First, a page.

4. Strength training teaches the body to receive force and distribute it across the entire system more efficiently, again resulting in greater efficiency and tissue durability

2. Create balance and address what running does not

This one is a short point to make without getting overly technical. ALL sports and repetitive movements can create both imbalances or adaptations. Adaptations are essential and not something that should be “corrected”. Think here about the size of the legs of speed skaters, relative to their small upper bodies- this allows a better centre of gravity, which helps them maintain position without losing speed on those long, fast turns. Or look at the upper shoulders of a high level boxer, versus the muscles in the front. The muscles of the rotator cuff and lats are decelerators and adapt to the volume of punching they perform. This is normal and simply an adaptation, it is a disservice to try to “fix” these adaptations.

An imbalance however may present itself in a few ways, and I’ll use one example for runners that I have seen a lot (note that we do not see this same effect in sprinters.

Runners almost always have anterior hip issues at some point. Interestingly there is a cascade of events that occurs and that has been proven many times over when this occurs. Check out this breakdown of events that can happen if one of these problems is not addressed:

  1. Anterior hip pain, especially paired with a loss of internal rotation can be an indicator of potential future hip osteoarthritis

  2. Hip pain is often a precursor to lower back pain or dysfunction

  3. Lower back pain can lead to inhibition and decreased glute function

  4. Decreased glute function will cause overall hip joint dysfunction and lead to a greater degree of anterior hip stress since the gluteals contribute immensely to ensuring the head of the femur moves properly within the acetabulum (hip socket)

  5. Decreased glute function has been linked to pain or increased tension in the hip flexors (primarily psoas, which connects to the lumbar spine)

  6. Finally, decreased glute function places more stress on the hamstrings, which now have to try to take up the slack and create hip extension, however they need to work synergistically and as part of the total system)

I won’t keep going here, but what I am getting at is that you need to create balance and a degree of symmetry in order to stay injury free and perform optimally. Addressing #1 above will aid greatly in this.

3. During the off-season, make strength training more of a priority

Here is a simple approach to correcting and addressing problems that can arise from #1 and #2 above. During your off-season, or during your maintenance phases if you have them in your training cycle, make an effort to include strength work and learn more about how your body works. By understanding your body and addressing or helping prevent any underlying issues, you allow yourself to train harder and longer. This is a good thing!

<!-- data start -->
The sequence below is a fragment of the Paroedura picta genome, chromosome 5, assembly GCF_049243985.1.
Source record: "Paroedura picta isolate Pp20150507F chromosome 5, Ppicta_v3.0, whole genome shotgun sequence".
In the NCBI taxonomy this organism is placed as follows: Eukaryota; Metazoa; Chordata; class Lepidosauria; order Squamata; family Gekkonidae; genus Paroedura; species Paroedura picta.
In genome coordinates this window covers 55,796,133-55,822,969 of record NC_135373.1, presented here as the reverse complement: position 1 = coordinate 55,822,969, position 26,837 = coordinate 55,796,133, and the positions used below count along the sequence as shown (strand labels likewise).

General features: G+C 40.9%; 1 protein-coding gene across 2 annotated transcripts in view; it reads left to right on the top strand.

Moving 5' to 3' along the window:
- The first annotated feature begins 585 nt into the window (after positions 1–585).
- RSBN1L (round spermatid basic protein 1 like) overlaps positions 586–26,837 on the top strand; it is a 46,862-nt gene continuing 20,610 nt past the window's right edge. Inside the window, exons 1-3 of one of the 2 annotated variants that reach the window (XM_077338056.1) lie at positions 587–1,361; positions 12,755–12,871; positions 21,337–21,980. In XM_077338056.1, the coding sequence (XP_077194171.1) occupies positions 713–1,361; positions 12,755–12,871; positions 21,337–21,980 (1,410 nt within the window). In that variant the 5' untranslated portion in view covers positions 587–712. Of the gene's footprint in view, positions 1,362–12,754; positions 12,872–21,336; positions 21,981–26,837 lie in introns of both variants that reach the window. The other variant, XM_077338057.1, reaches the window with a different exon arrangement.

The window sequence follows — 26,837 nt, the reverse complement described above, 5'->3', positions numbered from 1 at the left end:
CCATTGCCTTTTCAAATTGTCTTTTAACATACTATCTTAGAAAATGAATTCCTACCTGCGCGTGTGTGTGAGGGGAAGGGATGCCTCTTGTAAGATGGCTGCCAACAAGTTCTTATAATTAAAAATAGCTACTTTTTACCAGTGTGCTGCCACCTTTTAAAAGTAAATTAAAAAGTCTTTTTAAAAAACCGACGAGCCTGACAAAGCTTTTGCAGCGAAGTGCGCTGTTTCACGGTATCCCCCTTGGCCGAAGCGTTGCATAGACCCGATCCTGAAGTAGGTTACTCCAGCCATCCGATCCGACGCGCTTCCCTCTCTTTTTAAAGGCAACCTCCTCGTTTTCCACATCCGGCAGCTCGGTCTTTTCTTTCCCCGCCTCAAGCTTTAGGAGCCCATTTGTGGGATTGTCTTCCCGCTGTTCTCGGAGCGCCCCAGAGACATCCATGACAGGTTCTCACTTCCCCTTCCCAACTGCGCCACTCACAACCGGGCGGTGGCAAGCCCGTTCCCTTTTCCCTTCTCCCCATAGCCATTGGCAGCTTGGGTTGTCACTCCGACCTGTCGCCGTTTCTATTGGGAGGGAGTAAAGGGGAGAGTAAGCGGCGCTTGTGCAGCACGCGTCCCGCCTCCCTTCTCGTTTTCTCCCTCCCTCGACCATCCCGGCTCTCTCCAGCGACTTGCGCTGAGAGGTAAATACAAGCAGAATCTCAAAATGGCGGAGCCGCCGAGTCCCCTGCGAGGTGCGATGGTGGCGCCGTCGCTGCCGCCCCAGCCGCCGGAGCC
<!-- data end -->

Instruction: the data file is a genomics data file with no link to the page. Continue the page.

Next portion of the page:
Doing so, will set you up for a great in-season, when you start upping your mileage and intensities, while simultaneously lowering your strength work volume. When you add, you have to subtract, so plan it out and cycle it all in.

4. Take a proper de-load or off-season

I am sure there are hundreds-thousands of articles for runners on how to de-load, so I’ll just say that it matters…do one. Half the battle is understanding that the accumulated work adds up, and that muscles recover a lot faster than your nervous system and endocrine system or connective tissues.

Allow your body time to go through the necessary dips and rebounds that training creates. It can be hard on the mind to do so, but man, it will pay off big time in the long run!

5. More is not less. Do focused work, not just more work.

OK, so this one I have encountered a LOT. Some of the runners I have worked with feel that they never do enough. They need spin classes, hill work, speed work, tempos, mileage days, recovery days and then they may even sprinkle in yoga, some strength work, etc….

I get it, runners are dedicated, no question. They put themselves through an inordinate amount of total work doing the exact same thing, where often times the only change in mental stimulus is the songs they choose, their running partners or the route they run. They are locked into a goal, and I love that. The part that I worry about and have seen though, is the neglect for “focused work”, which leads to total stress management.

As mentioned in #4, all stress accumulates, and rest, restoration and training need to be organized to benefit them all. Simply working harder, cutting rest days or doing more is not always the best answer. Plan and adhere, it usually produces a lot less injuries and a better overall outcome.

6. Learn better running mechanics